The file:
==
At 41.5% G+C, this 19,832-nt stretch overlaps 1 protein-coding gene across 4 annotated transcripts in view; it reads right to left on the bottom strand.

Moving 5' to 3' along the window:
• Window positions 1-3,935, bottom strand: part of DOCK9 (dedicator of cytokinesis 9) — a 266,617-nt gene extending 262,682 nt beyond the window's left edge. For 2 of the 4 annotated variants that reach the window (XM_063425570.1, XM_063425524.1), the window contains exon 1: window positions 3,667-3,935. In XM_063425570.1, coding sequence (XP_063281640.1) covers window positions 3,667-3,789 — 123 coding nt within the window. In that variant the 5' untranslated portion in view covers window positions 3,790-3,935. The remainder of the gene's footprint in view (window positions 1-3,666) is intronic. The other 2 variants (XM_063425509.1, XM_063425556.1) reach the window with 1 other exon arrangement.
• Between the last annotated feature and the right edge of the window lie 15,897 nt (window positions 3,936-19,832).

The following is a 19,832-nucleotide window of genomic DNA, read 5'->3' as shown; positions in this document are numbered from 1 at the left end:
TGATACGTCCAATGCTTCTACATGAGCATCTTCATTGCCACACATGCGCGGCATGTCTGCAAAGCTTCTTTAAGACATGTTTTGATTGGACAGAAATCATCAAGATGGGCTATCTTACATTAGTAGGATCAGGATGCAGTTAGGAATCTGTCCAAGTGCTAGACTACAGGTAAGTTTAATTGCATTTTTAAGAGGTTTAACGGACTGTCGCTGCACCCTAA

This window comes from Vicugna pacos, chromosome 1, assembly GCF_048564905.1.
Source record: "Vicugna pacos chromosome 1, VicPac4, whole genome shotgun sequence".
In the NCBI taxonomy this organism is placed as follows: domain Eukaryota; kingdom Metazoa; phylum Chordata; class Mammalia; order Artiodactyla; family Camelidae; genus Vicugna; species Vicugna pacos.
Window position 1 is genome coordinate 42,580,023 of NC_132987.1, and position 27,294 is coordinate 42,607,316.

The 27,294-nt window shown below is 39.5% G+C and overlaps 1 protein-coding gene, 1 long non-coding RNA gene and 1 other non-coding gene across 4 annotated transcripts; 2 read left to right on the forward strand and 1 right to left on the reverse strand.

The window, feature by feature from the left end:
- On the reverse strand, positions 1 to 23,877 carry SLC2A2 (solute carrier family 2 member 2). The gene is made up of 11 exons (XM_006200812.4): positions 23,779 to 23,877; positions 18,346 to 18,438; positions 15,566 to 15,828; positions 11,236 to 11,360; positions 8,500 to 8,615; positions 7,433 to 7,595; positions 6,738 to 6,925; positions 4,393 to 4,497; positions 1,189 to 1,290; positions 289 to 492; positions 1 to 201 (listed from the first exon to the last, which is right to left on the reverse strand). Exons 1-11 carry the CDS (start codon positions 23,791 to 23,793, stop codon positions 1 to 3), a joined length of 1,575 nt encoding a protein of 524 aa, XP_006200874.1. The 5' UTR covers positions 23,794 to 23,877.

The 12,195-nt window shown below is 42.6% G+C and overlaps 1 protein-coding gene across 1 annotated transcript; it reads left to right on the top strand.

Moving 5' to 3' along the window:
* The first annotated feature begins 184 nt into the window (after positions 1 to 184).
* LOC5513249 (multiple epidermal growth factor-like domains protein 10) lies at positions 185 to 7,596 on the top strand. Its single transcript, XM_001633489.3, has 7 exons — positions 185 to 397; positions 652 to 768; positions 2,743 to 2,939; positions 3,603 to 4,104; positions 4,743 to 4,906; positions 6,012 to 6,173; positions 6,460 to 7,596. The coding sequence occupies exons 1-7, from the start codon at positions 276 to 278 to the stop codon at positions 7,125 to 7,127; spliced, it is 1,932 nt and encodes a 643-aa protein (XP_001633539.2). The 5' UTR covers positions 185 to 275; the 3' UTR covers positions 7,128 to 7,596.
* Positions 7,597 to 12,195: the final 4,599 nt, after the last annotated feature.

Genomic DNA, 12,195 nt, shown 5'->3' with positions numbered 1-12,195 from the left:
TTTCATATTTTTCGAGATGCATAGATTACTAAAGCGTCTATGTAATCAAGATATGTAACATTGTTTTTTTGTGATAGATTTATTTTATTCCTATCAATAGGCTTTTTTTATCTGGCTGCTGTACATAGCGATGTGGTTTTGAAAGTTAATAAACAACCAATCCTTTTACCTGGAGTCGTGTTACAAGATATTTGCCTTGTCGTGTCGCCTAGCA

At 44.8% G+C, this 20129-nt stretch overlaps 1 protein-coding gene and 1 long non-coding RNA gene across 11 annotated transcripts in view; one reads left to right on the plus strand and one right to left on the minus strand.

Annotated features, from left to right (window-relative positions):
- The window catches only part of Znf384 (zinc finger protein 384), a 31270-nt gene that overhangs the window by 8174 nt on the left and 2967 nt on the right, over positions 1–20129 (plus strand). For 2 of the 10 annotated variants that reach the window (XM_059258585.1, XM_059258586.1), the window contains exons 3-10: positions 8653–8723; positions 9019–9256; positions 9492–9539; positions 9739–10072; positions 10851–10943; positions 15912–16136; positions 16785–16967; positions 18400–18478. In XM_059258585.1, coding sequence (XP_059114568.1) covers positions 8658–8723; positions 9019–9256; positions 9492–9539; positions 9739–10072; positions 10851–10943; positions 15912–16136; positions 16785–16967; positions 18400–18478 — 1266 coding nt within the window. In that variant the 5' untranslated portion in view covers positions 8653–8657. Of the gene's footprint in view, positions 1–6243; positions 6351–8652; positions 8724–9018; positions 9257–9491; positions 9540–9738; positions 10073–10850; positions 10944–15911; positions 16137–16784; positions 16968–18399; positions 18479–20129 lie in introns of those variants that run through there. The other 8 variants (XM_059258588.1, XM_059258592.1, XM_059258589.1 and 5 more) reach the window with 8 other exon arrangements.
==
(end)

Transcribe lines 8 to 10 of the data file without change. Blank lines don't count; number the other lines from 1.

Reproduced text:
Source record: "Vicugna pacos chromosome 1, VicPac4, whole genome shotgun sequence".
In the NCBI taxonomy this organism is placed as follows: domain Eukaryota; kingdom Metazoa; phylum Chordata; class Mammalia; order Artiodactyla; family Camelidae; genus Vicugna; species Vicugna pacos.
Window position 1 is genome coordinate 42,580,023 of NC_132987.1, and position 27,294 is coordinate 42,607,316.